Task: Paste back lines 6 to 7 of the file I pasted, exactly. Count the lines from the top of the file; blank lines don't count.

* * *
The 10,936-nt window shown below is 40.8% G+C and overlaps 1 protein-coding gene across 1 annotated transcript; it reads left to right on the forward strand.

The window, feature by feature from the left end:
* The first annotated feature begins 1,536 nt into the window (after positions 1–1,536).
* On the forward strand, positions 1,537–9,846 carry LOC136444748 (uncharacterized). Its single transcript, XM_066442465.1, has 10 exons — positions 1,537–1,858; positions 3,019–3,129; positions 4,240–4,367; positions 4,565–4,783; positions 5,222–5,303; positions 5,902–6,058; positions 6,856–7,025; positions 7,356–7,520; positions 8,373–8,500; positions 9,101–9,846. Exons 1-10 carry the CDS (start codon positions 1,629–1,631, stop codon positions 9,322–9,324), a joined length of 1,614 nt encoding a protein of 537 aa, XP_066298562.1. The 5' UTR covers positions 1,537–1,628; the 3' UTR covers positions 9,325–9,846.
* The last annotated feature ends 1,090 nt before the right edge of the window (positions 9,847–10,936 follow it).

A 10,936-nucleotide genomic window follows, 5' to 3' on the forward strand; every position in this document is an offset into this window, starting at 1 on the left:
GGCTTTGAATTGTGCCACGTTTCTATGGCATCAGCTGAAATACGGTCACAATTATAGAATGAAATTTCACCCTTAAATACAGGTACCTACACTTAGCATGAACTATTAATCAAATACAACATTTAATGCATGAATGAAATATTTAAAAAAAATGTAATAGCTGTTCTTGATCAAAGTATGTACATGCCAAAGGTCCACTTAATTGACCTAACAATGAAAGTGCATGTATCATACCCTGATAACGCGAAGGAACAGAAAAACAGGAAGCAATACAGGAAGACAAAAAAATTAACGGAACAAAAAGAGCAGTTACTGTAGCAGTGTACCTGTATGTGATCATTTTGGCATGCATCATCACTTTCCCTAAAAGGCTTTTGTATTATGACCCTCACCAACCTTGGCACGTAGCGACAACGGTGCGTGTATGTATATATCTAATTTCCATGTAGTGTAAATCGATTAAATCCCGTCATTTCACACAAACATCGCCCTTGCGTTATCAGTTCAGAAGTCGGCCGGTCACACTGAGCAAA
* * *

A 10,936-nucleotide genomic window follows, 5' to 3' on the forward strand; every position in this document is an offset into this window, starting at 1 on the left:
GGCTTTGAATTGTGCCACGTTTCTATGGCATCAGCTGAAATACGGTCACAATTATAGAATGAAATTTCACCCTTAAATACAGGTACCTACACTTAGCATGAACTATTAATCAAATACAACATTTAATGCATGAATGAAATATTTAAAAAAAATGTAATAGCTGTTCTTGATCAAAGTATGTACATGCCAAAGGTCCACTTAATTGACCTAACAATGAAAGTGCATGTATCATACCCTGATAACGCGAAGGAACAGAAAAACAGGAAGCAATACAGGAAGACAAAAAAATTAACGGAACAAAAAGAGCAGTTACTGTAGCAGTGTACCTGTATGTGATCATTTTGGCATGCATCATCACTTTCCCTAAAAGGCTTTTGTATTATGACCCTCACCAACCTTGGCACGTAGCGACAACGGTGCGTGTATGTATATATCTAATTTCCATGTAGTGTAAATCGATTAAATCCCGTCATTTCACACAAACATCGCCCTTGCGTTATCAGTTCAGAAGTCGGCCGGTCACACTGAGCAAA